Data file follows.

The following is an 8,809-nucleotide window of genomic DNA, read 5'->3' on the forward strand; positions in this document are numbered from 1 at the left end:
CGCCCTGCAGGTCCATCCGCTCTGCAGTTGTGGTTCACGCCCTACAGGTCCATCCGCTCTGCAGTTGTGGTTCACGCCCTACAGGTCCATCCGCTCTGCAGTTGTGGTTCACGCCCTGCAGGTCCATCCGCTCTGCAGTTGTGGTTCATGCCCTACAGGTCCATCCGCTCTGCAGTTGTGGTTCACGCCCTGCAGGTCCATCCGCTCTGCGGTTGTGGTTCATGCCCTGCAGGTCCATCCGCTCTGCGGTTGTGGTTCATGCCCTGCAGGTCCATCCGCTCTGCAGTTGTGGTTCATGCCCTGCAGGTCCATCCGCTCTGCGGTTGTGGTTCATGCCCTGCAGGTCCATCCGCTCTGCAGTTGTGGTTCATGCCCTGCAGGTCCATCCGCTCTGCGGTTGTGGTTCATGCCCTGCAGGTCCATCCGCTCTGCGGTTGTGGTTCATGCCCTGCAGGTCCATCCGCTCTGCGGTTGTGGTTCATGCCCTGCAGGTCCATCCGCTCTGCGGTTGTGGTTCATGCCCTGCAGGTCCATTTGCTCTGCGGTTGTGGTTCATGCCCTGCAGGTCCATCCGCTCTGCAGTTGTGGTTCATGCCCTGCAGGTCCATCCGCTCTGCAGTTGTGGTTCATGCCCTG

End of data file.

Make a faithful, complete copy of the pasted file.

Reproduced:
The following is an 8,809-nucleotide window of genomic DNA, read 5'->3' on the forward strand; positions in this document are numbered from 1 at the left end:
CGCCCTGCAGGTCCATCCGCTCTGCAGTTGTGGTTCACGCCCTACAGGTCCATCCGCTCTGCAGTTGTGGTTCACGCCCTACAGGTCCATCCGCTCTGCAGTTGTGGTTCACGCCCTGCAGGTCCATCCGCTCTGCAGTTGTGGTTCATGCCCTACAGGTCCATCCGCTCTGCAGTTGTGGTTCACGCCCTGCAGGTCCATCCGCTCTGCGGTTGTGGTTCATGCCCTGCAGGTCCATCCGCTCTGCGGTTGTGGTTCATGCCCTGCAGGTCCATCCGCTCTGCAGTTGTGGTTCATGCCCTGCAGGTCCATCCGCTCTGCGGTTGTGGTTCATGCCCTGCAGGTCCATCCGCTCTGCAGTTGTGGTTCATGCCCTGCAGGTCCATCCGCTCTGCGGTTGTGGTTCATGCCCTGCAGGTCCATCCGCTCTGCGGTTGTGGTTCATGCCCTGCAGGTCCATCCGCTCTGCGGTTGTGGTTCATGCCCTGCAGGTCCATCCGCTCTGCGGTTGTGGTTCATGCCCTGCAGGTCCATTTGCTCTGCGGTTGTGGTTCATGCCCTGCAGGTCCATCCGCTCTGCAGTTGTGGTTCATGCCCTGCAGGTCCATCCGCTCTGCAGTTGTGGTTCATGCCCTG